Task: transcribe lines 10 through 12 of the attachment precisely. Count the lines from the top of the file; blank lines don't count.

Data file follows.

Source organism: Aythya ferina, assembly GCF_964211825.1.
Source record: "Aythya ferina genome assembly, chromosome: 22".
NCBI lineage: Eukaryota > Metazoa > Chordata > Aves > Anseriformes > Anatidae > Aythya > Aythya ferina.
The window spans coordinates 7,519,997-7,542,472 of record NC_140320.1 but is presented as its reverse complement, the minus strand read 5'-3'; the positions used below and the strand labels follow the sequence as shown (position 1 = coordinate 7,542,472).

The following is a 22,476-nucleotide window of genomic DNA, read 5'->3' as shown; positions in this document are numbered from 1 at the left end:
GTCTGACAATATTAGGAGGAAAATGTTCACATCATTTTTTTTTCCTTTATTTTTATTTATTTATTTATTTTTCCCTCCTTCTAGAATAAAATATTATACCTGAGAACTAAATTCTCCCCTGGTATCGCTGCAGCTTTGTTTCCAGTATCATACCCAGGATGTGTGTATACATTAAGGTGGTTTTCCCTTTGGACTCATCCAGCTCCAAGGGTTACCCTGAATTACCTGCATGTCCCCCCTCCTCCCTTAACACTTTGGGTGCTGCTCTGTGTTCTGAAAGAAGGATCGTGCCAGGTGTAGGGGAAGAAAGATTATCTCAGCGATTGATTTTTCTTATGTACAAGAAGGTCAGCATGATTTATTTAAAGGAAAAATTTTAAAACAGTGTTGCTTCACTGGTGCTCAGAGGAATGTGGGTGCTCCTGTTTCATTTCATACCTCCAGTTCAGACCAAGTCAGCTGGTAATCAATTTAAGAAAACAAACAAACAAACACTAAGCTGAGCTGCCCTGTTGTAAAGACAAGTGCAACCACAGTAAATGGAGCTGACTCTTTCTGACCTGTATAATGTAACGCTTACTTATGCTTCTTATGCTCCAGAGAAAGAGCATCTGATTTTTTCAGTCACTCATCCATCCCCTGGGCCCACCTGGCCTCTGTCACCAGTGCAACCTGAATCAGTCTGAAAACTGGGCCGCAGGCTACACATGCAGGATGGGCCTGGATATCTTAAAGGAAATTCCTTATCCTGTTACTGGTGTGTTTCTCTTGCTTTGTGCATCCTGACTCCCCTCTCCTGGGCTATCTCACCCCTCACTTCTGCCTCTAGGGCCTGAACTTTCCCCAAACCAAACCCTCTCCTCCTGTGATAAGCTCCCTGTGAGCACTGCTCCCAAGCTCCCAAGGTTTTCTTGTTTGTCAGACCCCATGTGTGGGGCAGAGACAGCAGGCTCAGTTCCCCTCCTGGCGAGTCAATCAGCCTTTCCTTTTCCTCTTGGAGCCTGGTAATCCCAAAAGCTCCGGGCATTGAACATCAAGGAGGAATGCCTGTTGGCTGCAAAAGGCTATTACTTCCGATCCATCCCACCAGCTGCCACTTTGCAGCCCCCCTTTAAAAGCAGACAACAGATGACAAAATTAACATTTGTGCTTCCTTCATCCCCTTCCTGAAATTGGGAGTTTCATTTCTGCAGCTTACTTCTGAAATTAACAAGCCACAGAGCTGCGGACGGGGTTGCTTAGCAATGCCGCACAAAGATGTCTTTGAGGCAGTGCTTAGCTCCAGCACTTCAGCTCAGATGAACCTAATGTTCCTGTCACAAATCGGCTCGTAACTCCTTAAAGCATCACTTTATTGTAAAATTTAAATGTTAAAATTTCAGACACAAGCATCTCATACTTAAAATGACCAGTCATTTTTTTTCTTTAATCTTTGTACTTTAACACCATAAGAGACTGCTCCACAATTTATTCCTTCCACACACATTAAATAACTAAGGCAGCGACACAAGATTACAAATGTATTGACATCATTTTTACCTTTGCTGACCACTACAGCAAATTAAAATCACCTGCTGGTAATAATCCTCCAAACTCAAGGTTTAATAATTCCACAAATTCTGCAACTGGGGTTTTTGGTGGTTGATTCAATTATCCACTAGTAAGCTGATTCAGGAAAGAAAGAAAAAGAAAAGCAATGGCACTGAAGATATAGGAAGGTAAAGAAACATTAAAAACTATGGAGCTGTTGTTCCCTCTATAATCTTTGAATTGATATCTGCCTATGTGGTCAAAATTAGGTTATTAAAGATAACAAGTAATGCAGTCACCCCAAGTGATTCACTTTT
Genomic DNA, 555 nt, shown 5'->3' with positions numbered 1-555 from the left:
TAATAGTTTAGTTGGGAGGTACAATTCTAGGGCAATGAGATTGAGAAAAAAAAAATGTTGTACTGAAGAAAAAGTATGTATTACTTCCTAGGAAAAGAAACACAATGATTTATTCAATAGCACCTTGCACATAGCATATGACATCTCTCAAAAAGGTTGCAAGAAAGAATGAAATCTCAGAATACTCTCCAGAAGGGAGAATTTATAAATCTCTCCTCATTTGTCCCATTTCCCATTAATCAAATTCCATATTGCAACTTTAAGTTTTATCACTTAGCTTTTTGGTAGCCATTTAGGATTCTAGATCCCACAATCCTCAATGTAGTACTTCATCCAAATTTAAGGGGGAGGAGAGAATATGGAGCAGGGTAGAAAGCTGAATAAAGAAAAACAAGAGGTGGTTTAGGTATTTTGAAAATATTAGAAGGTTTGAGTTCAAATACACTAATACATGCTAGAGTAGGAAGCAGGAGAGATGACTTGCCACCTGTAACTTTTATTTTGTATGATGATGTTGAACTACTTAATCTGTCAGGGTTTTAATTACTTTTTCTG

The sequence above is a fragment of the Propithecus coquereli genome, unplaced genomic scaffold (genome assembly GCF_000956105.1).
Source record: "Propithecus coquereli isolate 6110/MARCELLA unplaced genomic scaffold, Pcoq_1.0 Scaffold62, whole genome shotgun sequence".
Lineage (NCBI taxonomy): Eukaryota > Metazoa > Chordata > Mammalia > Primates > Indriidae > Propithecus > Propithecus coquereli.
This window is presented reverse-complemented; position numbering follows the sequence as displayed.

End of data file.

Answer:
Source record: "Propithecus coquereli isolate 6110/MARCELLA unplaced genomic scaffold, Pcoq_1.0 Scaffold62, whole genome shotgun sequence".
Lineage (NCBI taxonomy): Eukaryota > Metazoa > Chordata > Mammalia > Primates > Indriidae > Propithecus > Propithecus coquereli.
This window is presented reverse-complemented; position numbering follows the sequence as displayed.